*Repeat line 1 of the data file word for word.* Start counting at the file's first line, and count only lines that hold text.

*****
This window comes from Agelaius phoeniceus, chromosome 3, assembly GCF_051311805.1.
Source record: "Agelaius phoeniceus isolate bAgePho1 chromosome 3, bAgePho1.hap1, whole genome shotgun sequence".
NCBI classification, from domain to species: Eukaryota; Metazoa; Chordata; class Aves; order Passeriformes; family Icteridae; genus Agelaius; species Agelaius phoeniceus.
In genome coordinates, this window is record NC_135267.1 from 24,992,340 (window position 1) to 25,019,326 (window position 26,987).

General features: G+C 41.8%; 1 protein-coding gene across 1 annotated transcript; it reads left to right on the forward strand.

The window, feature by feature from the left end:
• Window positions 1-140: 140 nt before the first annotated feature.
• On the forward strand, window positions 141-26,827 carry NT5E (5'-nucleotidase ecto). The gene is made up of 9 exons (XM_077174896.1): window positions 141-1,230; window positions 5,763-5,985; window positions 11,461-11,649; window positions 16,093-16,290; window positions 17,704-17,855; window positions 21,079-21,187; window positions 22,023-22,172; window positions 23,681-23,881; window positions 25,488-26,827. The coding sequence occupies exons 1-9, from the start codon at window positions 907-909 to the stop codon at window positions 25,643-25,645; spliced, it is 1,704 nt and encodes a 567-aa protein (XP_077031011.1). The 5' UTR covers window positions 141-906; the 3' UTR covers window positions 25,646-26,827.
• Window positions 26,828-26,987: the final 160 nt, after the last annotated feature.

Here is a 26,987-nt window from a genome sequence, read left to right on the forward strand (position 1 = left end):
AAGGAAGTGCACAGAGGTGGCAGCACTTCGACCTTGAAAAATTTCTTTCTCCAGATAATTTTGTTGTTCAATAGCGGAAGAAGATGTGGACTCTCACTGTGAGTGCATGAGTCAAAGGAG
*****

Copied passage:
This window comes from Agelaius phoeniceus, chromosome 3, assembly GCF_051311805.1.